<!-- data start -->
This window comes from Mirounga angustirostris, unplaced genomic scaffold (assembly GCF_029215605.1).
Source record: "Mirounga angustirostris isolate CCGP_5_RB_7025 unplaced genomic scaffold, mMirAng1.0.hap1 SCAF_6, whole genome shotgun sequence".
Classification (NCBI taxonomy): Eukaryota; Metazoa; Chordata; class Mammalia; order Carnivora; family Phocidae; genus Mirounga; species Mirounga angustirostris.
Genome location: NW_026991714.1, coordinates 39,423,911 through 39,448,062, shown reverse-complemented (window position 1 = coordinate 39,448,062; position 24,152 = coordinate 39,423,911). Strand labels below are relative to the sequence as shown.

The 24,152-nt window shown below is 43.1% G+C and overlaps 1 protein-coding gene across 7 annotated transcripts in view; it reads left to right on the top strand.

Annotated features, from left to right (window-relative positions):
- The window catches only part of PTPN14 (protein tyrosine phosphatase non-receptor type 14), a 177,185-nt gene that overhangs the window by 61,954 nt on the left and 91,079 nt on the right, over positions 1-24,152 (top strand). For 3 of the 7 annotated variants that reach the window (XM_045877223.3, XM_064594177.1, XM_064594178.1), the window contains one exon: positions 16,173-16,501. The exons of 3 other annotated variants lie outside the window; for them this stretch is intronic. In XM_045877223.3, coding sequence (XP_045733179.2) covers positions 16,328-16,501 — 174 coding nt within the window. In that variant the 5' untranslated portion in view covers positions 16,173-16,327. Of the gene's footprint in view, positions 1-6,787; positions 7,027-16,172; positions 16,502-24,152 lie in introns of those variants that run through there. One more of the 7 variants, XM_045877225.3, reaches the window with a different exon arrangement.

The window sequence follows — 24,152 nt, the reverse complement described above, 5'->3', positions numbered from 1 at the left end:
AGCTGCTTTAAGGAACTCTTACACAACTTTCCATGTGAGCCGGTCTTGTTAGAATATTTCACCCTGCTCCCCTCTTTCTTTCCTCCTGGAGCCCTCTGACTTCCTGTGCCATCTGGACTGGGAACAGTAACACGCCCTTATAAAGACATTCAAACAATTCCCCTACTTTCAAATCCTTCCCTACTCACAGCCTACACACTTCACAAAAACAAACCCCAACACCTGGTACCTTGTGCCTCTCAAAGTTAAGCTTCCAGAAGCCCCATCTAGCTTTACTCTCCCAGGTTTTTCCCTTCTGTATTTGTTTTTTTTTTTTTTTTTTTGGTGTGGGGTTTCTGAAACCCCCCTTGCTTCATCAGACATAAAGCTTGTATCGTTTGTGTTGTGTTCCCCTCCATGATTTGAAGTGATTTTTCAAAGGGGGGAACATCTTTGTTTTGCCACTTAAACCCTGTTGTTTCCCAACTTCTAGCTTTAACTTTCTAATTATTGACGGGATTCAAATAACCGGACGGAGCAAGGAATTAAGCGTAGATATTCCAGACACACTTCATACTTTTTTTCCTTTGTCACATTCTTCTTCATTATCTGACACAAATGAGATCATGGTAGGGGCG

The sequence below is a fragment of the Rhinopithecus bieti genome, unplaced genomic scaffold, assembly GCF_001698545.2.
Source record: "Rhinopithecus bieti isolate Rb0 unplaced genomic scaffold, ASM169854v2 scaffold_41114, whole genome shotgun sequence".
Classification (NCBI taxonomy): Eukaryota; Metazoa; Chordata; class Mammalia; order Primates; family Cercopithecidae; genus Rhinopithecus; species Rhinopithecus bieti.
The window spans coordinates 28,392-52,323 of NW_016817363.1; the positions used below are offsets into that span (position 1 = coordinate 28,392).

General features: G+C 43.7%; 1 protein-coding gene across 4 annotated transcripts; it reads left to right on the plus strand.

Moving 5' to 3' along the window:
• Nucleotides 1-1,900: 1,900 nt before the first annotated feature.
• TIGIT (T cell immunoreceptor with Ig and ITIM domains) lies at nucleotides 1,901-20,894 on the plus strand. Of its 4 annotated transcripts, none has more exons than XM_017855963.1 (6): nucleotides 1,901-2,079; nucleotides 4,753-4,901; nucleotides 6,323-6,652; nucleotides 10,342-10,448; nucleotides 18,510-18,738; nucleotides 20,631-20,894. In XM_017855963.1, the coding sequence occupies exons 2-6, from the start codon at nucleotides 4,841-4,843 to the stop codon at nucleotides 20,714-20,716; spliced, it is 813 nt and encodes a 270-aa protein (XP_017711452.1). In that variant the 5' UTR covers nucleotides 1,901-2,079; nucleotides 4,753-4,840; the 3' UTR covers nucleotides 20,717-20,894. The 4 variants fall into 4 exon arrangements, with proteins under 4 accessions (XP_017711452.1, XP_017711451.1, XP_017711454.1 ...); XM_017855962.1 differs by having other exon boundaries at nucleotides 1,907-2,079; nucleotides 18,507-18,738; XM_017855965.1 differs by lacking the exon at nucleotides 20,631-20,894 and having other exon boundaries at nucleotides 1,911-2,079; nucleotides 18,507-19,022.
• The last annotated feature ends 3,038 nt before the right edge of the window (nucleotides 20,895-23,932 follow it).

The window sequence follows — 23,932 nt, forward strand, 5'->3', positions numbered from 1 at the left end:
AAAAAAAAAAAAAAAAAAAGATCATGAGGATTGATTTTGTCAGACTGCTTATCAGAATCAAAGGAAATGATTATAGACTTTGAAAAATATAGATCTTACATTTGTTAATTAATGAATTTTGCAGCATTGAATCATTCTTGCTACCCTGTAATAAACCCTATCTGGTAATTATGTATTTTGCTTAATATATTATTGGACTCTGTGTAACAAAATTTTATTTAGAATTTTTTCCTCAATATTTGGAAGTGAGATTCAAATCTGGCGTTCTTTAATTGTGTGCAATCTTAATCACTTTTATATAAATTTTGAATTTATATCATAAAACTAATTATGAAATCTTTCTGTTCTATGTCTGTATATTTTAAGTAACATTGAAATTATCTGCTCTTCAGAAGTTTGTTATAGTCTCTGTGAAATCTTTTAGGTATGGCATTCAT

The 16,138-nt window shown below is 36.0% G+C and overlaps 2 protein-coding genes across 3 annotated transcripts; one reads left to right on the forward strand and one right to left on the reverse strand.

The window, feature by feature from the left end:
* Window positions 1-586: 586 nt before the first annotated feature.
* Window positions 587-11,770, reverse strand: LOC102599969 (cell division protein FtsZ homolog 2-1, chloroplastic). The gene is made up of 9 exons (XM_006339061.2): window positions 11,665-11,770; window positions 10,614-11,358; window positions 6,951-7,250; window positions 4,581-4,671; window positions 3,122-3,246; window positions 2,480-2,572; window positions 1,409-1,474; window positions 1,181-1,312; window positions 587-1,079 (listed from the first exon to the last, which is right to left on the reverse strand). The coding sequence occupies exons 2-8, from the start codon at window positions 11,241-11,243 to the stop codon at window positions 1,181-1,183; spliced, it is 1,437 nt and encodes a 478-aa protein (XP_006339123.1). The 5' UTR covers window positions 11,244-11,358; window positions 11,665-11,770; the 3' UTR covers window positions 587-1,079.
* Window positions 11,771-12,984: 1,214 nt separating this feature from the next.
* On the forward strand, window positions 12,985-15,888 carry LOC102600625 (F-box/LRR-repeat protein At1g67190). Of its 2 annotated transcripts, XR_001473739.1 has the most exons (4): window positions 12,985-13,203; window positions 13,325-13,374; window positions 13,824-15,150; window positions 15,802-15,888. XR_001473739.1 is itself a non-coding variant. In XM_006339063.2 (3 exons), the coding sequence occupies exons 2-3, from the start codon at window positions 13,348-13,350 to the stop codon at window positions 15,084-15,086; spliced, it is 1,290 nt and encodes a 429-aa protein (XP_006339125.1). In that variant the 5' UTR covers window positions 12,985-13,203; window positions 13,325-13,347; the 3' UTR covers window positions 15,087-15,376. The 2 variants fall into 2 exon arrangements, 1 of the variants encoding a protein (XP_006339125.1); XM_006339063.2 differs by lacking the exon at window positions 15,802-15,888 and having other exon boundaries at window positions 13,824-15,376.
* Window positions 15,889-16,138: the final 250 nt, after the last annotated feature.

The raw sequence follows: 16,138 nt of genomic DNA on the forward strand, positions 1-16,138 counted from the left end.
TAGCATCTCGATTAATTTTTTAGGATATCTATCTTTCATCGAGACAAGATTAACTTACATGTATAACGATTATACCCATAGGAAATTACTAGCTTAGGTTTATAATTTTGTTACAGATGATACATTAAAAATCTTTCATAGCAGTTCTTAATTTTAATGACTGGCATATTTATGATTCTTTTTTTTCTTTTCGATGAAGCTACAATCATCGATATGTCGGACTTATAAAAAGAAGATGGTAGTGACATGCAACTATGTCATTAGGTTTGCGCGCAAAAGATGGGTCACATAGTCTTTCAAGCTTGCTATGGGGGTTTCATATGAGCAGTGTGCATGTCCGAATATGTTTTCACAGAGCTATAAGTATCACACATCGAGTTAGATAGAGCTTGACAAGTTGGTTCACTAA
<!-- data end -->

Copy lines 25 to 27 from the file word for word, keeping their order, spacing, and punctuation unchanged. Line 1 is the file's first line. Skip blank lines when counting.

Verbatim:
* Window positions 11,771-12,984: 1,214 nt separating this feature from the next.
* On the forward strand, window positions 12,985-15,888 carry LOC102600625 (F-box/LRR-repeat protein At1g67190). Of its 2 annotated transcripts, XR_001473739.1 has the most exons (4): window positions 12,985-13,203; window positions 13,325-13,374; window positions 13,824-15,150; window positions 15,802-15,888. XR_001473739.1 is itself a non-coding variant. In XM_006339063.2 (3 exons), the coding sequence occupies exons 2-3, from the start codon at window positions 13,348-13,350 to the stop codon at window positions 15,084-15,086; spliced, it is 1,290 nt and encodes a 429-aa protein (XP_006339125.1). In that variant the 5' UTR covers window positions 12,985-13,203; window positions 13,325-13,347; the 3' UTR covers window positions 15,087-15,376. The 2 variants fall into 2 exon arrangements, 1 of the variants encoding a protein (XP_006339125.1); XM_006339063.2 differs by lacking the exon at window positions 15,802-15,888 and having other exon boundaries at window positions 13,824-15,376.
* Window positions 15,889-16,138: the final 250 nt, after the last annotated feature.